Agenus said today it will eliminate 50 jobs and shut down a facility in Basel, Switzerland, in a reorganization designed to refocus the company on clinical development of its two checkpoint inhibitor antibodies and vaccine program.
The 50 positions will be phased out over the next 6 months and are based across the organization, Agenus said. The company also plans to consolidate key operations in Lexington, MA, where the company is based, and Cambridge, UK, following the Basel shutdown.
Agenus said its priority development programs include developing combination therapies targeting cytotoxic T-lymphocyte-associated protein 4 (CTLA-4) and programmed cell death protein 1 (PD-1); advancing preclinical immuno-oncology antibody candidates targeting 4-1BB and T cell Ig and ITIM domain (TIGIT) toward the clinic; and developing AutoSynVax™, a clinical-stage neoantigen cancer vaccine. The company said it is exploring combination studies with AutoSynVax and Agenus' checkpoint antibodies.
Another area of “substantial” focus, Agenus said, will be its manufacturing operations in Berkeley, CA to ensure GMP readiness. The company intends to commercialize its treatments within the next 4 years.
Agenus also plans to transition or consolidate “certain key management positions” to streamline its leadership and reduce costs. One affected position is president of R&D, the job held now by Robert Stein, M.D. He will retire to become a senior R&D advisor exclusive to Agenus and be available for strategic guidance to the company’s R&D leaders, whom he has overseen.
The reorganization comes a month after Agenus acknowledged the Phase II trial failure of its Prophage G-200 (heat shock protein peptide complex-96, or HSPPC-96) vaccine in combination with Roche/Genentech marketed cancer drug Avastin® (bevacizumab) in patients with surgically resectable recurrent glioblastoma multiforme.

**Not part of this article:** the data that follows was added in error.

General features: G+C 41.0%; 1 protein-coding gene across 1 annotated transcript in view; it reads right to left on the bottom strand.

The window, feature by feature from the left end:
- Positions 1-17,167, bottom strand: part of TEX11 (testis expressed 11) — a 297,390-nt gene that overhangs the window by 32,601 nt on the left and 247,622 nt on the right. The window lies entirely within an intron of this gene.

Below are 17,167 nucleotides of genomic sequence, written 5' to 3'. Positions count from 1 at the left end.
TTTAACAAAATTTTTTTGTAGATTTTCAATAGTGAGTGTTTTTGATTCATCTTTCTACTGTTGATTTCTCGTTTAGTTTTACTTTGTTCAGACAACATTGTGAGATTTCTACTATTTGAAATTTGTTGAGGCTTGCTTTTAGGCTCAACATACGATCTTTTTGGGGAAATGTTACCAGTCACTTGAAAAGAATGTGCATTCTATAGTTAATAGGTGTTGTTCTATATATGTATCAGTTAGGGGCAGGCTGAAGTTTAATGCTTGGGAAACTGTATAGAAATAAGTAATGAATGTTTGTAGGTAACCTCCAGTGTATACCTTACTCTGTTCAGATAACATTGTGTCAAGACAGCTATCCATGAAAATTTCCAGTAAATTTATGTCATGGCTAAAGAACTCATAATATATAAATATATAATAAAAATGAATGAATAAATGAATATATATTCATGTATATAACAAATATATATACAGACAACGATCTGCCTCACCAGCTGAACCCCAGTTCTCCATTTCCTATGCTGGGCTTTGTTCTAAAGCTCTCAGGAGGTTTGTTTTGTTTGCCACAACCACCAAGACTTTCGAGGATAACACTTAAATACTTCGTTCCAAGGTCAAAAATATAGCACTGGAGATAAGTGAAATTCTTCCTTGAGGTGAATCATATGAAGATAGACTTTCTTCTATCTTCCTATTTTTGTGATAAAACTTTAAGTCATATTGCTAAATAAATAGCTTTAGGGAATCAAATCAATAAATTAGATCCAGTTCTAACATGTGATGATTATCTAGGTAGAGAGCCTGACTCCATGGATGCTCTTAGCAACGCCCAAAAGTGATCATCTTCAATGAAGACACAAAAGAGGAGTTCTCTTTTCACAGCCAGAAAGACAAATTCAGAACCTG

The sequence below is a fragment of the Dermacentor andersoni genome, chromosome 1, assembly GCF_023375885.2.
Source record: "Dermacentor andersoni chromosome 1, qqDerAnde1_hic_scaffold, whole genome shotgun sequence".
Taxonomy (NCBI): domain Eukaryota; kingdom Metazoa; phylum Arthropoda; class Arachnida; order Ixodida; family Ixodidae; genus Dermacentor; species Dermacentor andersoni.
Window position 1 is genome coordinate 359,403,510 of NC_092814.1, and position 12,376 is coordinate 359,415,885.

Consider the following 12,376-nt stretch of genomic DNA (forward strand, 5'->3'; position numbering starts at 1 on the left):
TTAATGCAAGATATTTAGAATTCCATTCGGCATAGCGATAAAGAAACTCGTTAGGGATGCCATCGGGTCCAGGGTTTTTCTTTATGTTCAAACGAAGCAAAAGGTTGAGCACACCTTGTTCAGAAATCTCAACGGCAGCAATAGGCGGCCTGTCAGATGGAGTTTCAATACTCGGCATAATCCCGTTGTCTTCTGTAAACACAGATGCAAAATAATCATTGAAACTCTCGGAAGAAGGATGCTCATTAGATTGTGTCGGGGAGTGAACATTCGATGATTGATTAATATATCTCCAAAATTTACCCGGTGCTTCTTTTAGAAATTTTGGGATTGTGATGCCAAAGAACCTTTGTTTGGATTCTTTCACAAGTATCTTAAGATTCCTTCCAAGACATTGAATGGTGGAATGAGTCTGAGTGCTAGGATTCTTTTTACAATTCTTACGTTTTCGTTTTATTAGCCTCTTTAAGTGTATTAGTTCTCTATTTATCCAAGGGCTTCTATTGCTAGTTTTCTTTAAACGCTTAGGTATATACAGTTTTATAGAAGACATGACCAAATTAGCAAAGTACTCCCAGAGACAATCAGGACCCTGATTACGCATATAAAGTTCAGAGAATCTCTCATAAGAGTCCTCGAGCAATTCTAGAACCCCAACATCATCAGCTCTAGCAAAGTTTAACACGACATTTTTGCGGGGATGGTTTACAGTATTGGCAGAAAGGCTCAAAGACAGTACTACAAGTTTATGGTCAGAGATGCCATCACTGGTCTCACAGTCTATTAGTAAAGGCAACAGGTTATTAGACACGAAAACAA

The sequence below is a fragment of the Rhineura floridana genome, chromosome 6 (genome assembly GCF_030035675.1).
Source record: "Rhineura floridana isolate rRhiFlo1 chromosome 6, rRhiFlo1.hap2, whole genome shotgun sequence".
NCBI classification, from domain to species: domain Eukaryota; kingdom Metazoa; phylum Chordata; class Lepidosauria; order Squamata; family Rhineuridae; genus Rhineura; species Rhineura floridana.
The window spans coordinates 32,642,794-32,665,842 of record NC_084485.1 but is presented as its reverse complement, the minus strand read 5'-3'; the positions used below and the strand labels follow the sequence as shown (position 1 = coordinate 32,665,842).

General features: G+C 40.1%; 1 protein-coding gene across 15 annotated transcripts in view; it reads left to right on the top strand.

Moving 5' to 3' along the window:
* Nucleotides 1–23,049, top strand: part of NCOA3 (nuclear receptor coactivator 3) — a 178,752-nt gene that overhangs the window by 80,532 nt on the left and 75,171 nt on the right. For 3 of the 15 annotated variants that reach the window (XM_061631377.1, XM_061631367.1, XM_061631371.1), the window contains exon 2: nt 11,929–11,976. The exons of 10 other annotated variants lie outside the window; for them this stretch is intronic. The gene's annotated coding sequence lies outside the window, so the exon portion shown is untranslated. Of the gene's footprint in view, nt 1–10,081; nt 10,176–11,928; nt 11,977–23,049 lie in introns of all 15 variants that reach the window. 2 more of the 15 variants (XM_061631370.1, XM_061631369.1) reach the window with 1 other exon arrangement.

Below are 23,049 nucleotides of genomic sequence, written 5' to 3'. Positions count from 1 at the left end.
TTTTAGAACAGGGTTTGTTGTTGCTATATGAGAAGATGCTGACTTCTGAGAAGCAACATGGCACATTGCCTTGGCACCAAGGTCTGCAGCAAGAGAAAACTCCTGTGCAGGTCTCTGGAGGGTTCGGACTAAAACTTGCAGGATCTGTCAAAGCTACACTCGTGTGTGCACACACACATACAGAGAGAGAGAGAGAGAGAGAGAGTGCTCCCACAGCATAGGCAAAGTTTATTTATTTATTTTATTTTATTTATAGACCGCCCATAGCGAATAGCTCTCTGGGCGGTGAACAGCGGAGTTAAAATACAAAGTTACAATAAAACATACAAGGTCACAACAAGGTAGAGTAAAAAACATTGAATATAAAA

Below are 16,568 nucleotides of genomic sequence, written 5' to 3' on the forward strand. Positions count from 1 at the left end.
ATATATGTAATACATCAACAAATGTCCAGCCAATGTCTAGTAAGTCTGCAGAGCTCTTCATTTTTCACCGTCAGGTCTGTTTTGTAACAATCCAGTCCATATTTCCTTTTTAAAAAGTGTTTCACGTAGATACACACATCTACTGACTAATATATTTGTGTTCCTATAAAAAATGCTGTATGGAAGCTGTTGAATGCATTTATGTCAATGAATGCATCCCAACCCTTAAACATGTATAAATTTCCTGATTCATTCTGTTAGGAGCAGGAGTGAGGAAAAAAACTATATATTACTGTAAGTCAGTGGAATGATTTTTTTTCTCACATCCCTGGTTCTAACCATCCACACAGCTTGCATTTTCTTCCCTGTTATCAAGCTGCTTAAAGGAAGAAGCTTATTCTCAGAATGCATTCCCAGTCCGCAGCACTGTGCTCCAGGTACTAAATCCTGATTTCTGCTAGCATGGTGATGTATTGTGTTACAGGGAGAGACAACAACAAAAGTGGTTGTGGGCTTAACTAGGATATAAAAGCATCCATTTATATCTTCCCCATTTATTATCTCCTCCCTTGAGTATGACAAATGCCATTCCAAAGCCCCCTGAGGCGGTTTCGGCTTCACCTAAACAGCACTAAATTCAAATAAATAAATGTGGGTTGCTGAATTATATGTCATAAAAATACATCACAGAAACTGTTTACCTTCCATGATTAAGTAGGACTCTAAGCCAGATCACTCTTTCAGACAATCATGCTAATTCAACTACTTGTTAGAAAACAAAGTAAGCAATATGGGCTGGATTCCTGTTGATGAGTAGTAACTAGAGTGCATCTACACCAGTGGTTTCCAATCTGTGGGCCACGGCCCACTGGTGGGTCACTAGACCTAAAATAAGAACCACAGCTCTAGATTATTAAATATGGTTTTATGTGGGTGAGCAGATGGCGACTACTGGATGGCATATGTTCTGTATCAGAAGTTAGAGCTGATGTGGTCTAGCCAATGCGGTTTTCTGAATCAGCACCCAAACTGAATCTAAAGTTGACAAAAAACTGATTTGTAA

That acknowledgement came February 21 in a Form 8-K regulatory filing that concluded: “The interim analysis suggested that the trial is unlikely to demonstrate that the vaccine in combination with bevacizumab will lead to a better survival than bevacizumab as a monotherapy. Therefore, upon the DSMB’s recommendation, the accrual for the trial has been closed.”
DSMB is the Data and Safety Monitoring Board of the entity conducting the trial, the Alliance for Clinical Trials in Oncology, a cooperative group of the NIH’s National Cancer Institute.
A week before the trial failure, Agenus said it restructured a collaboration with Incyte that was launched in 2015 and supposed to generate up to $410 million for Agenus.
The restructuring shifted responsibility for funding as well as global development and commercialization of cancer immunotherapies for two of the collaboration’s four targeted genes—glucocorticoid-induced tumor necrosis factor receptor (TNFR)-related gene (GITR) and OX40—from both companies to Incyte. As a result, Agenus became eligible to receive 15% royalties on global net sales of each approved product, rather than sharing profits 50-50 with Incyte.
Agenus said its reorganization was intended in part to extend the Company's cash runway beyond the restructured Incyte collaboration, which added $80 million to Agenus’ coffers—accelerated milestone payments of $20 million and $60 million raised by Incyte purchasing 10 million shares of Agenus common stock at $6 per share.
Other goals outlined by Agenus for its reorganization were accelerating development and commercialization of its product portfolio to drive shareholder value, improving R&D efficiencies through the consolidation of sites, and ensuring commercial readiness and manufacturing.
“These changes to our organizational structure make us a leaner and more focused organization, which is critically important for our next phase of advancement towards commercial readiness,” Garo Armen, Ph.D., chairman and CEO, said in a statement. “We will also maintain a focused R&D effort to rapidly generate and develop best-of-breed novel immuno-oncology candidates.”